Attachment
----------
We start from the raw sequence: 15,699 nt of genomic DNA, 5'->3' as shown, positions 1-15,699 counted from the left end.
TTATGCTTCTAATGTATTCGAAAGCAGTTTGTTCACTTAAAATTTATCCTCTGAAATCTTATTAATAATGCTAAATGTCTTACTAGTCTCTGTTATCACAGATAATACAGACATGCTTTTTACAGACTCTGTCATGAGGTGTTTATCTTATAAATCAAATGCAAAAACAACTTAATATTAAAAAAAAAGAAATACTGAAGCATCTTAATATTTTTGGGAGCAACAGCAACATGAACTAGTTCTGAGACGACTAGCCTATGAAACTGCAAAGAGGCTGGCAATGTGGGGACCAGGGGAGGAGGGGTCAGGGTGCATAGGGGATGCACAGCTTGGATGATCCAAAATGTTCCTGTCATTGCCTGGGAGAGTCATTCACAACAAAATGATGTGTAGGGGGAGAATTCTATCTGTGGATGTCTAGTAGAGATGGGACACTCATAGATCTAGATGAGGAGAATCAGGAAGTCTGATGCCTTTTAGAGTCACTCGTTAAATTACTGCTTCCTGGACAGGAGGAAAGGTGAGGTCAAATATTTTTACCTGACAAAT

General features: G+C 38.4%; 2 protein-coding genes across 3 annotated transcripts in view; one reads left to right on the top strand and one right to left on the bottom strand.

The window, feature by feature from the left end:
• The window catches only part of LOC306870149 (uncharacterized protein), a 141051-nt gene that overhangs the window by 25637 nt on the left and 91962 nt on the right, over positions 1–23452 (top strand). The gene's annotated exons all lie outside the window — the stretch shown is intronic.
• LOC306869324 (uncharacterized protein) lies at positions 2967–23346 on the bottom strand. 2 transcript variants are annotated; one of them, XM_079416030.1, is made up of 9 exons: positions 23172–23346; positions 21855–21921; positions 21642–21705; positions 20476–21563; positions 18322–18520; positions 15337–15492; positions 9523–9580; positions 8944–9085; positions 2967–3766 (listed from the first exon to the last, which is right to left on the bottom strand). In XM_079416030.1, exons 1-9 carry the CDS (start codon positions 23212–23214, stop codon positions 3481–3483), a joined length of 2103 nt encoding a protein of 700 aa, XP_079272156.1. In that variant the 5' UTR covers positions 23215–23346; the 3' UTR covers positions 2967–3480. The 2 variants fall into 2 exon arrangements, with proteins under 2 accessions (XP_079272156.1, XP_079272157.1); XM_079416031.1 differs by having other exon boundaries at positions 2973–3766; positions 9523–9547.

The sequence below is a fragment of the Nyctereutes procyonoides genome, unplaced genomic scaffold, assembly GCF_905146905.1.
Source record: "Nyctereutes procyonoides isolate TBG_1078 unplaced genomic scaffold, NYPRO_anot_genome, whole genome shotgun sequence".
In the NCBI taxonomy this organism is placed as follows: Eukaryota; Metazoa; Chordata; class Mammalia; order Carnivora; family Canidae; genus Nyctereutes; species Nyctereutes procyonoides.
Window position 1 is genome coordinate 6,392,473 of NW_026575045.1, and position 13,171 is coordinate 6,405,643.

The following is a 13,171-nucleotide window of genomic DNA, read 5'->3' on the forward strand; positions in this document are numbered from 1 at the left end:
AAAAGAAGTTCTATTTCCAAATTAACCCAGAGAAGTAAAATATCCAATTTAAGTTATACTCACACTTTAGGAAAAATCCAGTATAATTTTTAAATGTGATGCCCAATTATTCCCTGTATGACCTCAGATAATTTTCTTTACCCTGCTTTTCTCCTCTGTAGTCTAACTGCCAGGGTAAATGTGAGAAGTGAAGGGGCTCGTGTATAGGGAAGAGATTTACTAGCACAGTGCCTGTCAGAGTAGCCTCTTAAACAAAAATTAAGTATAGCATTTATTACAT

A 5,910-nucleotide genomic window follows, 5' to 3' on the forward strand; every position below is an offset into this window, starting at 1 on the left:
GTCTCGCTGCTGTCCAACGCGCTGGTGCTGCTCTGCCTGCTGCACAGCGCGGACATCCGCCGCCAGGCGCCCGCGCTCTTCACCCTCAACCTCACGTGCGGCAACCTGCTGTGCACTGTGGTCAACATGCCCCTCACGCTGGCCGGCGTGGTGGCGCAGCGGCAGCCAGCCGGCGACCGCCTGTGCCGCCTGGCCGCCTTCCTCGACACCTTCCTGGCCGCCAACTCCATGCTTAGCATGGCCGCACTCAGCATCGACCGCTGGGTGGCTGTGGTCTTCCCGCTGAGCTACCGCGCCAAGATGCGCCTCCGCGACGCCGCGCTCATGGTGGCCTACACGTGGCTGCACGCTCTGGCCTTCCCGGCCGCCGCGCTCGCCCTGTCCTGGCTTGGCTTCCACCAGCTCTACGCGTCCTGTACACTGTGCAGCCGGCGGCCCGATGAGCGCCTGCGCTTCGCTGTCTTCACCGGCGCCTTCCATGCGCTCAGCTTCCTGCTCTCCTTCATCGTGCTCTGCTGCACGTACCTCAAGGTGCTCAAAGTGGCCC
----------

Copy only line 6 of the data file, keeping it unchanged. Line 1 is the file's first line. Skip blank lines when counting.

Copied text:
• LOC306869324 (uncharacterized protein) lies at positions 2967–23346 on the bottom strand. 2 transcript variants are annotated; one of them, XM_079416030.1, is made up of 9 exons: positions 23172–23346; positions 21855–21921; positions 21642–21705; positions 20476–21563; positions 18322–18520; positions 15337–15492; positions 9523–9580; positions 8944–9085; positions 2967–3766 (listed from the first exon to the last, which is right to left on the bottom strand). In XM_079416030.1, exons 1-9 carry the CDS (start codon positions 23212–23214, stop codon positions 3481–3483), a joined length of 2103 nt encoding a protein of 700 aa, XP_079272156.1. In that variant the 5' UTR covers positions 23215–23346; the 3' UTR covers positions 2967–3480. The 2 variants fall into 2 exon arrangements, with proteins under 2 accessions (XP_079272156.1, XP_079272157.1); XM_079416031.1 differs by having other exon boundaries at positions 2973–3766; positions 9523–9547.